[11:39] And if they do it’s on I-80. [11:40] Right. [11:41] Right? [11:42] Gosh, just five miles north or south of I-80, [11:44] you’re in the Canyon Country and South Central. [11:47] You fly over and you see the pivots. [11:50] Of course Frank Zybach and his not even eighth grade [11:56] education who comes up with the first center pivot [11:58] that leads to 5 years of water conservation. [12:01] Just fantastic. [12:03] You drive the road, I think it’s Highway 29 [12:06] from Mitchell up to Harrison, pick up Highway 20, [12:10] I mean it’s just beautiful. [12:11] So northeast Nebraska, southeast Nebraska, [12:15] I mean it is just an amazing place. [12:18] And then the farmers, the producers, [12:20] the community leaders are just so innovative [12:23] and I think it’s been really refreshing. [12:27] And it is true, we’re a big small state. [12:30] Yeah. [12:31] And I think our number one asset [12:33] is that we know each other [12:35] but it really is predicated on every day waking up [12:38] and recommitting to ourselves that [12:40] we’re really gonna move the needle forward. [12:43] Yeah, Mike I want to jump forward a little bit. [12:45] Yeah. [12:46] You have a very broad scope of responsibilities. [12:50] One of those under your wing is the Real Futures Institute. [12:54] Yup. [12:55] And we’ve had a chance to get acquainted [12:57] over the last year you’ve been in this role, [12:59] it was erroneously reported earlier this week — [13:02] It sure was. [13:03] That the Rural Futures Institute was being eliminated. [13:05] Yup. [13:06] I want to assure our audience of folks [13:10] who really do support — Yeah. [13:11] What we do that that wasn’t true. [13:13] Yeah, yup. [13:14] And I wanted to give you an opportunity [13:16] to just to give a bit of your vision [13:18] for where we, yes we’ve taken deep budget cuts. [13:21] Yeah. [13:22] Everybody knows that. Yeah. [13:23] But a little bit of your vision for where we are going. [13:25] Yeah, well I’ll look straight at the camera [13:27] and say it wasn’t true. [13:28] Unfortunately Monday night after a really tough day [13:31] in visiting Concord and some colleagues [13:35] who unfortunately the reality is that [13:38] the Haskell Ag Lab is a program that [13:41] is on the proposed elimination list. [13:43] And I wanted them to hear it from the horse’s mouth first. [13:48] But unfortunately that evening in the newspaper [13:51] it was reported in the Lincoln Journal Star [13:54] that RFI was slated for elimination [13:58] and by the time Connie reached out to me [14:02] and by the time I got back on to the website [14:04] to look at the newspaper headings it had been changed.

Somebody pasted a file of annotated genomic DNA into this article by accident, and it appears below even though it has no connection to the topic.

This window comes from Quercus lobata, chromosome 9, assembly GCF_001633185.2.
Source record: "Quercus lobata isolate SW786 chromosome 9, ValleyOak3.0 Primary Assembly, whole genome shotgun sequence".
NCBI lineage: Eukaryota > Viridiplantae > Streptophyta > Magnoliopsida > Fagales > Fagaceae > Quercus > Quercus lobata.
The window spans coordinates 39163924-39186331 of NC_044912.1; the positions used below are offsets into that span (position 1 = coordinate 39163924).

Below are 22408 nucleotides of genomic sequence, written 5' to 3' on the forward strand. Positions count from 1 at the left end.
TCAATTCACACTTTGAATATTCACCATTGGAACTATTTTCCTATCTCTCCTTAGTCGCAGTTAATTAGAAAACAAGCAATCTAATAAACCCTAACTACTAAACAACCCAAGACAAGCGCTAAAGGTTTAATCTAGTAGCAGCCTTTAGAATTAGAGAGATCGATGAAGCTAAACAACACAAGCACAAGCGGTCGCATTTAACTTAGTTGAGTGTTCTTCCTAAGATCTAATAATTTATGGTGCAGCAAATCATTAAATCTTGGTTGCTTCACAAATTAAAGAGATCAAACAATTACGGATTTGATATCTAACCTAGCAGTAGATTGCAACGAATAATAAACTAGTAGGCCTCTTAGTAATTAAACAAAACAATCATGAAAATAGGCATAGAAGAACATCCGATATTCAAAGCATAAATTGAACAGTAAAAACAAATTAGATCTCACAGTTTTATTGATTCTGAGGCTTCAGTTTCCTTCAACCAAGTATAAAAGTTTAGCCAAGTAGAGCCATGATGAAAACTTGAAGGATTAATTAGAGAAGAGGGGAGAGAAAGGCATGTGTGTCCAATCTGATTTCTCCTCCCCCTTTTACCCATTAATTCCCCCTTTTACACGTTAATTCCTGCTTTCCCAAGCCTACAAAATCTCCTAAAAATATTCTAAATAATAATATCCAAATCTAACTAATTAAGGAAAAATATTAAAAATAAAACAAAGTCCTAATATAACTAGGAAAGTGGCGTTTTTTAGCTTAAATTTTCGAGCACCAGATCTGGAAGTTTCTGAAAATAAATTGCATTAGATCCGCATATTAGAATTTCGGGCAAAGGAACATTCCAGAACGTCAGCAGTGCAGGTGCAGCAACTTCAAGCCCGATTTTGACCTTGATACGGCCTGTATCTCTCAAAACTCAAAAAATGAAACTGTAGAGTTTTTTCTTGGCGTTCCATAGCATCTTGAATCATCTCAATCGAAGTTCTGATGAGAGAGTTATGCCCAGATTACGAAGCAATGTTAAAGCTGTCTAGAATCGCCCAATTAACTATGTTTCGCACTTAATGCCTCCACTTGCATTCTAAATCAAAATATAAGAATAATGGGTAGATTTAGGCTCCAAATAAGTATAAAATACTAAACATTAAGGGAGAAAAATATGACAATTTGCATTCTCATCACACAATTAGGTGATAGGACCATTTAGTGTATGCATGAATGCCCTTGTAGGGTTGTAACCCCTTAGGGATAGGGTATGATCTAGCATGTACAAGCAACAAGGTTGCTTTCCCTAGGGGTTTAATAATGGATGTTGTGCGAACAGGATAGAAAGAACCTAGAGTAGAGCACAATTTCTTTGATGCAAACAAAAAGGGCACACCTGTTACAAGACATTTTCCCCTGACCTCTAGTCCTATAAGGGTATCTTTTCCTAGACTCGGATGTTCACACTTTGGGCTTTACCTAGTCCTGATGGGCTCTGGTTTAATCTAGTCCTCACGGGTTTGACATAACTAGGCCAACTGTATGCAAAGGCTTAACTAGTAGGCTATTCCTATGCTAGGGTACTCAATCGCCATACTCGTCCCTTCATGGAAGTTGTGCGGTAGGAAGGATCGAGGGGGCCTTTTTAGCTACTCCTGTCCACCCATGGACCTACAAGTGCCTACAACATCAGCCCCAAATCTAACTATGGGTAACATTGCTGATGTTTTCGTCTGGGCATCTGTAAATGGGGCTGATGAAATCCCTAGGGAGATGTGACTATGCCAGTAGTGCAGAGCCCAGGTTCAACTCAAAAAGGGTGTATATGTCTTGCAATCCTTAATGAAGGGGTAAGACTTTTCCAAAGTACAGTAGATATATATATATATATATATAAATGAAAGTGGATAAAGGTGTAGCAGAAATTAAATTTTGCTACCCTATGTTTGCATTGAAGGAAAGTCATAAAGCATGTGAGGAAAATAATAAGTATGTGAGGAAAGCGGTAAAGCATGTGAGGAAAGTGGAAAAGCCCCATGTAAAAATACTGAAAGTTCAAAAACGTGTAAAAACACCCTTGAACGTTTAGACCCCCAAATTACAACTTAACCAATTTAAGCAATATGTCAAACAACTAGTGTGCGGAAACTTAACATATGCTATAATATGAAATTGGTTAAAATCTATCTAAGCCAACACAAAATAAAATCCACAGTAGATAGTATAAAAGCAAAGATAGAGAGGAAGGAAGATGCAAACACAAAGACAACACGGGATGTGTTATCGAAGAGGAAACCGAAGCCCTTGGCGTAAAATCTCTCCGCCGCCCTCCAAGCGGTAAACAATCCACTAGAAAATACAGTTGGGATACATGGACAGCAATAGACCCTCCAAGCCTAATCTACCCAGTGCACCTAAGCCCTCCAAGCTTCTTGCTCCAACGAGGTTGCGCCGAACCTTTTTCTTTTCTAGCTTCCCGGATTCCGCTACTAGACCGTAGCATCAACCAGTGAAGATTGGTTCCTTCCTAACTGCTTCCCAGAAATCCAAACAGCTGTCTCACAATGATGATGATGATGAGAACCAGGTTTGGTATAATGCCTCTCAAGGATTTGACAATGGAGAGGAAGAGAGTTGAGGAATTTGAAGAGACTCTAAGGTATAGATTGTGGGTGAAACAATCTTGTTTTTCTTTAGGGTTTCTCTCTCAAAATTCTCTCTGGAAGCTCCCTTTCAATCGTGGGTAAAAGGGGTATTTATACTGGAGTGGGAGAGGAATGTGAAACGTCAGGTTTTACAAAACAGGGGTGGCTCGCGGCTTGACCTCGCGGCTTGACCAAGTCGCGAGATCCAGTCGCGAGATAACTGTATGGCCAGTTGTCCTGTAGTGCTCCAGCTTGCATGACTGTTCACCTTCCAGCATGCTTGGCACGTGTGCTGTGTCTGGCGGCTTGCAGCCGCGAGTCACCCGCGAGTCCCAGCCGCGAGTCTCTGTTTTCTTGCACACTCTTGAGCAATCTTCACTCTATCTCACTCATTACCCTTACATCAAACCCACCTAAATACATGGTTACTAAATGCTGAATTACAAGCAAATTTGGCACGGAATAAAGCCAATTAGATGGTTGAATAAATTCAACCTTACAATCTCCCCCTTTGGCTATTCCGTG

[14:07] So bottom line is that Rural Futures, [14:10] the Rural Initiative has been around for a very long time. [14:13] And I think about life as a journey, [14:16] I know you do too, Chuck. [14:18] And so we’re now entering the next chapter, [14:21] we’re writing the next chapter [14:23] of the Rural Futures Institute [14:25] and bottom line is to what I said earlier, [14:29] we will thrive when we align [14:32] and leverage in appropriate ways. [14:34] And things take some times a while [14:37] to go through iterations before they really soar. [14:40] And under your leadership, no question [14:42] things have soared in certain areas. [14:46] Under extension, under our community vitality areas, [14:50] things have soared. [14:51] Under partners like the Heartland Center, [14:53] Milan Wall and his team, things have soared. [14:57] Under Jeff Yost’s leadership, [14:59] Nebraska Community Foundation, things have soared. [15:02] So I think we’re at a really interesting place [15:05] and the budget situation perhaps [15:06] was a catalyst to force the issue, [15:09] even though you’ve all been talking. [15:11] But it’s time now to take it to the next level [15:14] and we’re going to do that by bringing the [15:16] Community Vitality Initiative, [15:19] within the Nebraska Extension, which is about [15:22] a million dollars worth of human capital and resource [15:25] and we’re gonna bring that into RFI [15:28] and move the needle forward by bringing more assets [15:33] to bear on the important part of [15:35] rural communities and their vitality. [15:38] And we’ve talked a lot but, just to hear [15:41] as I wrap up my thoughts, [15:42] we think about access to high quality education. [15:47] I’ve visited with Nebraskans, [15:49] that people are bundling up their kids [15:51] and a mom is taking the kids into town, [15:54] 100 miles away so that they can go to school [15:57] and back to the ranch or the farm on the weekends. [16:00] High quality, affordable healthcare, it’s critical. [16:05] We have some real healthcare issues in this state. [16:07] Access to safe and nutritious food, [16:10] and I’m not talking about you know, [16:11] the corner convenience store or the C-store. [16:13] That’s critical. [16:15] Access to infrastructure, whether that’s broadband [16:18] or wifi or Internet, or rail heads or roads, [16:22] that’s really critical. [16:24] And then we know that leadership, leadership’s critical. [16:29] Yeah. [16:29] But also entrepreneurship and innovation [16:31] so when we think about the vitality of our communities, [16:34] especially our rural communities, [16:36] know those are really the pillars. [16:38] And we have a lot of really smart people in the Institute [16:42] and the University, we can’t do it alone. [16:44] We need partners, we need everybody thrown in [16:47] and we, I can’t say this unequivocally, [16:51] we are committed to the vitality [16:53] of Nebraska’s rural communities [16:54] and RFI is a key part of that. [16:57] Thank you.